Our next instalment of Sustainability @ Home focuses on recycling and waste. Studying from home has no doubt generated more household waste, so now’s the time to get into some good recycling habits and here we have some easy, medium and hard options to help you!
Why is recycling important? Well, recycled products can be turned in other items; they save resources such as power, water and oil; and by keeping them out of landfill, we reduce the associated emissions from the release of the potent greenhouse gas, methane.
Step one is getting your recycling right
Not sure which items go into your recycling bin? We know it can be confusing but to help you brush up on your recycling game, Sustainability Victoria have a handy ‘Can I recycle this?’ guide. And here are three things you CAN and CAN’T recycle that you probably didn’t know about:
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Polystyrene and foam trays
It’s also worth remembering that some items vary from council to council so you can find your council’s specific info here.
Take your soft plastic recycling to the next level
So maybe you’ve started recycling your soft plastics by collecting them and putting them in a REDcycle bin at your local Woolworths or Coles. Great work! But did you know there’s more to soft plastic recycling than just bread bags, pasta packaging and cereal and shopping bags? Here are 10 items that you can also include that you might not have thought about:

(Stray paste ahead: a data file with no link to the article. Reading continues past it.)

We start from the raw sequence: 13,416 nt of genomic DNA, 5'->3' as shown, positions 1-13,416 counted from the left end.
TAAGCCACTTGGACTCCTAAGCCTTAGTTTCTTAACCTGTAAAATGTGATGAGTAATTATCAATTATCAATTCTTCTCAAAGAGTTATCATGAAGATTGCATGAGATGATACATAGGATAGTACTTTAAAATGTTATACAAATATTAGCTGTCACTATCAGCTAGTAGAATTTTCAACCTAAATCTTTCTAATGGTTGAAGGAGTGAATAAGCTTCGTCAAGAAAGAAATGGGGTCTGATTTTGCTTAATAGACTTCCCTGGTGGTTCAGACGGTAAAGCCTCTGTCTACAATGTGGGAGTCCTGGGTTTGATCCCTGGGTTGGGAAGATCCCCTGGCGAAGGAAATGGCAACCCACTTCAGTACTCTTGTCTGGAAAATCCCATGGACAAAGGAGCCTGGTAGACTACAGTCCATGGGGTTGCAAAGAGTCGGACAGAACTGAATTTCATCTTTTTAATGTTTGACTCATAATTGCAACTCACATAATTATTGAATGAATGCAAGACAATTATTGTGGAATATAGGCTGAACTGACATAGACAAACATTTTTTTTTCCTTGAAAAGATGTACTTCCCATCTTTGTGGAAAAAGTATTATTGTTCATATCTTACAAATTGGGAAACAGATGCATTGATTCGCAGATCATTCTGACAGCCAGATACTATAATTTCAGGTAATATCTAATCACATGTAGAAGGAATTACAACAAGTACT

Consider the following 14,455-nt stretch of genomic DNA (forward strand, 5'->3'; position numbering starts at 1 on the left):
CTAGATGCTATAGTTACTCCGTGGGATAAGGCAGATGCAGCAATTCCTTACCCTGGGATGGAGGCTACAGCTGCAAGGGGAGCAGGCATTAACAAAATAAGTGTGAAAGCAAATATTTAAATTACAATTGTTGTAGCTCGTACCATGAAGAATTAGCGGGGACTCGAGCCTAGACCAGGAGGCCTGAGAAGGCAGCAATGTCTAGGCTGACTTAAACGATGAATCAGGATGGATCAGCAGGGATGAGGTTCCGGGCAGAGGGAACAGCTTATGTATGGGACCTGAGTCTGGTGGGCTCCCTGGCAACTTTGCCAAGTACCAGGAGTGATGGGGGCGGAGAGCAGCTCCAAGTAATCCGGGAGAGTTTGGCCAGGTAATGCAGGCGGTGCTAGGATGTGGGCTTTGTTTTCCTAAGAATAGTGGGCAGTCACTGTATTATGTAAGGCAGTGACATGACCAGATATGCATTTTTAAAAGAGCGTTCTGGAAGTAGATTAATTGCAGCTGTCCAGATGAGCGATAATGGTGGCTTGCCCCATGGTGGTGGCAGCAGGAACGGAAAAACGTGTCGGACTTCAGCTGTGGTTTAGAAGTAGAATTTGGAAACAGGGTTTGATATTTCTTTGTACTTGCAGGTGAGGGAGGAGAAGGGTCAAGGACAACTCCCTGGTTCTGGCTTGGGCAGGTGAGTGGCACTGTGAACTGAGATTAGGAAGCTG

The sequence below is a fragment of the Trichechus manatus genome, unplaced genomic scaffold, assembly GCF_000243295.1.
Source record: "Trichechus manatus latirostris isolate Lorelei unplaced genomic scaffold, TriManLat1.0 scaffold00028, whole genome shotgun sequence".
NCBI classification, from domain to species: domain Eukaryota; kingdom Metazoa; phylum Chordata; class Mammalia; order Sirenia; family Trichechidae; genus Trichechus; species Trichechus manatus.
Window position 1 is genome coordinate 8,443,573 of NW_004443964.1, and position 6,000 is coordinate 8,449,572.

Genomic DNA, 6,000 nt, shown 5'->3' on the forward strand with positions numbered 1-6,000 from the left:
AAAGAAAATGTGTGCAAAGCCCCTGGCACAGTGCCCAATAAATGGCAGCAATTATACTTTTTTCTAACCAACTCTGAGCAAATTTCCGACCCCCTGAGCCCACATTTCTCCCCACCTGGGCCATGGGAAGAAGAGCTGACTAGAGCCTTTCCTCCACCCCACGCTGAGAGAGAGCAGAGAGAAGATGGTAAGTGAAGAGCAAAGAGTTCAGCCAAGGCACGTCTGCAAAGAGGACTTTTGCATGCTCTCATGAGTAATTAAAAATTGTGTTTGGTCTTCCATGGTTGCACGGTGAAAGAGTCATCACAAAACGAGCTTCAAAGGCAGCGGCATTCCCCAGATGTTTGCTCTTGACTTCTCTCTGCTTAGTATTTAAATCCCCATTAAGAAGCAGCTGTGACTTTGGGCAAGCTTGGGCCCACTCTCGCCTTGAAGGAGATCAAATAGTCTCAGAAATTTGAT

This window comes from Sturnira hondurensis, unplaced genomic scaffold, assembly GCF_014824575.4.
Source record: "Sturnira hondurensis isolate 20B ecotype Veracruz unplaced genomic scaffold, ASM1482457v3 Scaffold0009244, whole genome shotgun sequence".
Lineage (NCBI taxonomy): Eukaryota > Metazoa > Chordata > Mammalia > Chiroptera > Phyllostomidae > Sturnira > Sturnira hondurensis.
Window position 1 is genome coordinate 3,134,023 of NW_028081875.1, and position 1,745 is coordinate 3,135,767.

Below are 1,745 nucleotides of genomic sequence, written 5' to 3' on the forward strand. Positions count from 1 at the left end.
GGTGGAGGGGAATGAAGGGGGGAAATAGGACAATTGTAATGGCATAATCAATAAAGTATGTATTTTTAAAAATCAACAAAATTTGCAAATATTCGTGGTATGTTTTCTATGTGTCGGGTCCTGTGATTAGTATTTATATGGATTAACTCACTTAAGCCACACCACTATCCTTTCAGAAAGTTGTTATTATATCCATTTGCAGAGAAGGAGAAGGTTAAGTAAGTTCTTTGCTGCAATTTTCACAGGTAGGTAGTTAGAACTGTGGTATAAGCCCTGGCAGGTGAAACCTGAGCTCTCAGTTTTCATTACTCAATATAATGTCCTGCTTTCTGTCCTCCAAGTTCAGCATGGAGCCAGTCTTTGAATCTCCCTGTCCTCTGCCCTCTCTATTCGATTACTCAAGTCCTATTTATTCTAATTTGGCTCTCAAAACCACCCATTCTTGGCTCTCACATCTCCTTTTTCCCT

- Chocolate, chip and snack wrappers with silver lining
- Snap lock bags
- Potting mix or compost/soil bags
- Stickers found on your fresh produce, like apple stickers
- Pet food bags
- Squeeze pouches with lids on (think yoghurt and baby food)
- Ice cream wrappers
- Bubble wrap
- Mail satchels
- Cellophane from flowers
Be a food recycling superstar
If you’ve already greenified your home with indoor or indigenous plants, you can now keep that garden going by turning your food waste into garden food! That’s right, we’re talking about composting!
Here are three different ways you can recycle your food waste:
- Composting – works by aerobic decomposition by air
- Wormfarming – worms and micro-organisms consume food scraps
- Bokashi – an air-free anaerobic process with bacteria to ferment food waste
Not sure which one is for you? Well, it all depends on your space, budget and your waste. Plus, some councils offer incentives to reduce the cost for residents, so check out Compost Revolution for more info and tutorials.
So there you have it, three ways you can improve your recycling and reduce your waste to help make a positive difference to our environment. Nice!